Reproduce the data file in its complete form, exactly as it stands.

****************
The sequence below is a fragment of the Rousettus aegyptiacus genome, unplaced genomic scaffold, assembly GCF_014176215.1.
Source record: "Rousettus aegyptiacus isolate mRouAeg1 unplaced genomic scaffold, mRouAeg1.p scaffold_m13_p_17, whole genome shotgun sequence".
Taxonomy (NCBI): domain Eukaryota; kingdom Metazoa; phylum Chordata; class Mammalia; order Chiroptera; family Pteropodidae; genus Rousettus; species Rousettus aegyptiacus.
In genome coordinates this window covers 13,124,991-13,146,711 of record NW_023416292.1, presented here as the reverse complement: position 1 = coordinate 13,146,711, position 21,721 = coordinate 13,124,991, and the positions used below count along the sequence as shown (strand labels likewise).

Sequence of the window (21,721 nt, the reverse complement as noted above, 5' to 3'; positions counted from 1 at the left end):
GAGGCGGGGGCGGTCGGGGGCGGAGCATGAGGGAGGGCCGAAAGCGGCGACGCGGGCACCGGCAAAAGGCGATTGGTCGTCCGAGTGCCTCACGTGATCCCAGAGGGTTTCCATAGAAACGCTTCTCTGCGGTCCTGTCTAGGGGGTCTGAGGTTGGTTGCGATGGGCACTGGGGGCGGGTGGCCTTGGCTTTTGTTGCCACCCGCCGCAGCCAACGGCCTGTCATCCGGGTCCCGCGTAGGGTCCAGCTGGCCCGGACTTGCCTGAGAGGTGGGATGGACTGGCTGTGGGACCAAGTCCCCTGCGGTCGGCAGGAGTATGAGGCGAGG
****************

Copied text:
The sequence below is a fragment of the Rousettus aegyptiacus genome, unplaced genomic scaffold, assembly GCF_014176215.1.
Source record: "Rousettus aegyptiacus isolate mRouAeg1 unplaced genomic scaffold, mRouAeg1.p scaffold_m13_p_17, whole genome shotgun sequence".
Taxonomy (NCBI): domain Eukaryota; kingdom Metazoa; phylum Chordata; class Mammalia; order Chiroptera; family Pteropodidae; genus Rousettus; species Rousettus aegyptiacus.
In genome coordinates this window covers 13,124,991-13,146,711 of record NW_023416292.1, presented here as the reverse complement: position 1 = coordinate 13,146,711, position 21,721 = coordinate 13,124,991, and the positions used below count along the sequence as shown (strand labels likewise).

Sequence of the window (21,721 nt, the reverse complement as noted above, 5' to 3'; positions counted from 1 at the left end):
GAGGCGGGGGCGGTCGGGGGCGGAGCATGAGGGAGGGCCGAAAGCGGCGACGCGGGCACCGGCAAAAGGCGATTGGTCGTCCGAGTGCCTCACGTGATCCCAGAGGGTTTCCATAGAAACGCTTCTCTGCGGTCCTGTCTAGGGGGTCTGAGGTTGGTTGCGATGGGCACTGGGGGCGGGTGGCCTTGGCTTTTGTTGCCACCCGCCGCAGCCAACGGCCTGTCATCCGGGTCCCGCGTAGGGTCCAGCTGGCCCGGACTTGCCTGAGAGGTGGGATGGACTGGCTGTGGGACCAAGTCCCCTGCGGTCGGCAGGAGTATGAGGCGAGG